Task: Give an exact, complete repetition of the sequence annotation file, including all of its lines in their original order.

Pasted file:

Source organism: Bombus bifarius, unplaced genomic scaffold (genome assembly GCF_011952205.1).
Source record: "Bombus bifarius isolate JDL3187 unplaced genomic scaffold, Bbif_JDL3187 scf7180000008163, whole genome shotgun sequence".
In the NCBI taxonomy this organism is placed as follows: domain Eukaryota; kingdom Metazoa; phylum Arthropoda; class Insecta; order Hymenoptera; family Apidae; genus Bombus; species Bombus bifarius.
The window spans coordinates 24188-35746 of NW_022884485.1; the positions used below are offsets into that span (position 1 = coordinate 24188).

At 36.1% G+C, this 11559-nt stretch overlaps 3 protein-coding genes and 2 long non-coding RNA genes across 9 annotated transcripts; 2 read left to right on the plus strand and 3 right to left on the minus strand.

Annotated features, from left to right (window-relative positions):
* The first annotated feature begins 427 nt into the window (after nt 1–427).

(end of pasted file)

Source organism: Bombus bifarius, unplaced genomic scaffold (genome assembly GCF_011952205.1).
Source record: "Bombus bifarius isolate JDL3187 unplaced genomic scaffold, Bbif_JDL3187 scf7180000008163, whole genome shotgun sequence".
In the NCBI taxonomy this organism is placed as follows: domain Eukaryota; kingdom Metazoa; phylum Arthropoda; class Insecta; order Hymenoptera; family Apidae; genus Bombus; species Bombus bifarius.
The window spans coordinates 24188-35746 of NW_022884485.1; the positions used below are offsets into that span (position 1 = coordinate 24188).

At 36.1% G+C, this 11559-nt stretch overlaps 3 protein-coding genes and 2 long non-coding RNA genes across 9 annotated transcripts; 2 read left to right on the plus strand and 3 right to left on the minus strand.

Annotated features, from left to right (window-relative positions):
* The first annotated feature begins 427 nt into the window (after nt 1–427).